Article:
Decided: June 19, 1975.
MARGARET MCMULLEN, ADMINISTRATRIX AND ADMINISTRATRIX AD PROSEQUENDUM OF THE ESTATE OF CHARLES MCMULLEN, DECEASED, PLAINTIFF-APPELLANT,
CONFORTI & EISELE, INC., A CORPORATION, DEFENDANT-RESPONDENT. MARGARET MCMULLEN, ADMINISTRATRIX OF THE ESTATE OF CHARLES MCMULLEN, DECEASED, PLAINTIFF-APPELLANT, V. MARYLAND CASUALTY COMPANY, A CORPORATION, DEFENDANT-RESPONDENT
For affirmance -- Chief Justice Hughes, Justices Mountain, Sullivan, Pashman, Clifford and Schreiber and Judge Conford. For reversal -- None.
[67 NJ Page 418]
By stipulation this case is submitted to the Court on briefs, without oral argument. The only issue raised is the constitutionality of the retrospective operation of R. 1:21-7, regulating contingent fee arrangements between attorney and client in certain kinds of tort cases, adopted to be effective January 31, 1972.
The wrongful death action herein was instituted on plaintiff's behalf on August 2, 1969 by her attorneys, who are the real parties interested in the success of this appeal. They entered into a written agreement with plaintiff June 18, 1969 for a 33-1/3% contingent fee. The case was settled for $250,000 on May 23, 1972, almost four months after the contingent fee rule became effective. The attorneys' position is that application of the rule of the preexisting fee contract was an unconstitutional denial or impairment of a vested contract right.
There is no question but that the rule was intended to be retrospective in effect since it provides (in paragraph (e)) that an attorney shall not "contract for, charge or collect" (emphasis added) a contingent fee in excess of the limits fixed by the rule. In American Trial Lawyers v. N.J. Supreme Ct., 66 N.J. 258 (1974), we upheld the constitutionality and validity of the rule. In so doing we referred to the decision of the Appellate Division in that case (126 N.J. Super. 577) and said (at 261): "We adopt this well-reasoned opinion in toto * * *."
The Appellate Division squarely dealt with the contention now raised by plaintiff's attorneys, as follows (126 N.J. Super. at 593):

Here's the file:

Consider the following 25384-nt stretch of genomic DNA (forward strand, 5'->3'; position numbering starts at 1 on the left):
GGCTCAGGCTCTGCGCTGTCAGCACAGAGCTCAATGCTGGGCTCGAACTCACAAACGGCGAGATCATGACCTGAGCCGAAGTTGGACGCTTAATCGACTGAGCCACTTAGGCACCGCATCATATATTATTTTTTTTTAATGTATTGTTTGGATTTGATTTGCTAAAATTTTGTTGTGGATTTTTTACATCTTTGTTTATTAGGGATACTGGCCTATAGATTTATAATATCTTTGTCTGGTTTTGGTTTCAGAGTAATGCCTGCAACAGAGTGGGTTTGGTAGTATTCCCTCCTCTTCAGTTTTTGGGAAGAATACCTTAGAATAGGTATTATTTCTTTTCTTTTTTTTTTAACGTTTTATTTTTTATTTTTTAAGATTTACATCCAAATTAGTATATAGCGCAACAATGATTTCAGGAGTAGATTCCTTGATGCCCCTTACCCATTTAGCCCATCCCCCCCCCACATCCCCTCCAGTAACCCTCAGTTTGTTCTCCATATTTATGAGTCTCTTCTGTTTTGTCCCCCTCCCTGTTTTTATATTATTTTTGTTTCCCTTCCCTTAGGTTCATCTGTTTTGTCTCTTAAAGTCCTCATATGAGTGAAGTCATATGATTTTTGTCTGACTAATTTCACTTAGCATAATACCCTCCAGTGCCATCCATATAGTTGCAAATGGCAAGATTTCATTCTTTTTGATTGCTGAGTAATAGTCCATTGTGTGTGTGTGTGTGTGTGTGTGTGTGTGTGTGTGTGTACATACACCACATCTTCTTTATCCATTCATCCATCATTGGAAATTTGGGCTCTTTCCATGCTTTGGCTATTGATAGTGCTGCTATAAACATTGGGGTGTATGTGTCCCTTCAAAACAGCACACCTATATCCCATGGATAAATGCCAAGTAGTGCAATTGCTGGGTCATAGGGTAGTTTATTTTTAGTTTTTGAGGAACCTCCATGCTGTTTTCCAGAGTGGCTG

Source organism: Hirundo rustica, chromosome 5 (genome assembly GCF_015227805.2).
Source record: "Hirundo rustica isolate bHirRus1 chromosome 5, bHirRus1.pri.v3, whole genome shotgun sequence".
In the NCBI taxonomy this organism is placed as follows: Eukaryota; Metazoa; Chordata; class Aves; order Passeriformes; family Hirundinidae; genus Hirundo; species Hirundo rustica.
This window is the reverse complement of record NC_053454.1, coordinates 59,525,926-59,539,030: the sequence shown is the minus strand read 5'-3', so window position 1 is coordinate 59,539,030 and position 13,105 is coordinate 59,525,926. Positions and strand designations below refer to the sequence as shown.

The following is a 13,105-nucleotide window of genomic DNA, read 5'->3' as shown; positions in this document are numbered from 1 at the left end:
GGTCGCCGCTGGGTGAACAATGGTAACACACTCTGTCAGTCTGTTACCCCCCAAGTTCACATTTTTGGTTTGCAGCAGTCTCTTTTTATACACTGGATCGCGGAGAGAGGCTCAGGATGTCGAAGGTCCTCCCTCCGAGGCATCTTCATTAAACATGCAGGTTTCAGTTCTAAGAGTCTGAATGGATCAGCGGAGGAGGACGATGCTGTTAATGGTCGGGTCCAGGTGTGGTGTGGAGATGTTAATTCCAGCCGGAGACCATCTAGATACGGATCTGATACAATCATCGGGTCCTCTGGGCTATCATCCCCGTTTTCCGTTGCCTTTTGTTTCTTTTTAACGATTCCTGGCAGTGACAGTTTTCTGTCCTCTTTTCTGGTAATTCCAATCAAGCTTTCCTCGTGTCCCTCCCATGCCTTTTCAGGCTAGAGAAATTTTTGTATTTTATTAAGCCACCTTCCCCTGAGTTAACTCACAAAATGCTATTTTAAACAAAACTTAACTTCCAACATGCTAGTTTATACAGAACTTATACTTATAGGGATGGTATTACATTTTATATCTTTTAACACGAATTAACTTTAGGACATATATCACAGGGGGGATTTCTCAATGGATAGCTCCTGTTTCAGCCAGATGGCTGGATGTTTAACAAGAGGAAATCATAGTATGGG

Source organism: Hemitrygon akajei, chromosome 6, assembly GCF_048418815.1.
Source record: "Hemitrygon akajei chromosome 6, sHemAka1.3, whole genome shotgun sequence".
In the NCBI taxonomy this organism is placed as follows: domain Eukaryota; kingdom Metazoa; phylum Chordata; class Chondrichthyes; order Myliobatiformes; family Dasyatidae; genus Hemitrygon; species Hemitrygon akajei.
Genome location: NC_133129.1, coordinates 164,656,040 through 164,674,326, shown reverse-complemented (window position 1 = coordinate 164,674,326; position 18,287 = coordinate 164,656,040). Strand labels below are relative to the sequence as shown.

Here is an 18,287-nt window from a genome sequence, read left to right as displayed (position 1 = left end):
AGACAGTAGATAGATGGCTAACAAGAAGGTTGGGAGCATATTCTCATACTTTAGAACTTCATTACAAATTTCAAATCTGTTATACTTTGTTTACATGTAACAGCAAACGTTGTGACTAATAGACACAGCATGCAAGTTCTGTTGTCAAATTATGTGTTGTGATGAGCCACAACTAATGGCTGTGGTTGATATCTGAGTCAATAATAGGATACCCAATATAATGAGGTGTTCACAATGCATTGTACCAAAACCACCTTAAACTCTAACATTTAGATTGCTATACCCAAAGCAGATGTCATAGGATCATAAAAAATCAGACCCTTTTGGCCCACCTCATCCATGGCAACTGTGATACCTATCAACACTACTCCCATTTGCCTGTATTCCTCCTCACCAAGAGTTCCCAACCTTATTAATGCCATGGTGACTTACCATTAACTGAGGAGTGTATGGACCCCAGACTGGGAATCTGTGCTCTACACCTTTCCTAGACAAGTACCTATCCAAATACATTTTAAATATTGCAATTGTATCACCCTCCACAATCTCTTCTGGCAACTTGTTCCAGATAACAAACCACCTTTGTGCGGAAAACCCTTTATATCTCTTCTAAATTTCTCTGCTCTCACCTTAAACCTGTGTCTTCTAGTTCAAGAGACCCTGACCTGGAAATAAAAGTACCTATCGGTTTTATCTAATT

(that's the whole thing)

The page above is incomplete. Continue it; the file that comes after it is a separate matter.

Finally, we find no merit to plaintiffs' contention that the rule impairs the obligation of contingent fee contracts made and partly performed prior to January 31, 1972. Apart from the fact that, as noted above, it has long been recognized that attorneys' fee arrangements are subject to judicial scrutiny, "every contract is made subject to the implied condition that its fulfillment may be frustrated by a proper exercise of the police power." Veix v. Seneca B. & L. Ass'n, 126 N.J.L. 314, 320 (E. & A. 1940); see also Marcus Brown Holding Co. v. Feldman, 256 U.S. 170, 198, 41 S. Ct. 465, 466, 65 L. Ed. 877
[67 NJ Page 419]
(1921). The stated rule is fully applicable to fee contracts between an attorney and his client. Calhoun v. Massie, 253 U.S. 170, 40 S. Ct. 474, 476, 64 L. Ed. 843 (1920).
Moreover, the lack of substance in the contention that the retroactive application of R. 1:21-7 impairs the obligation of contract is underscored by the fact that any attorney who believes that the rule operates unfairly as to him may proceed, under R. 1:21-7(f), to seek court approval of a fee in an amount greater than that permitted by R. 1:21-7(c). 126 N.J. Super. at 593.
We now expressly reiterate our approval and adoption of the foregoing determination. It is dispositive of the issue raised on this appeal.
We assume that, as the attorneys are the real parties in interest in this appeal, plaintiff will not be charged with any fee for services herein.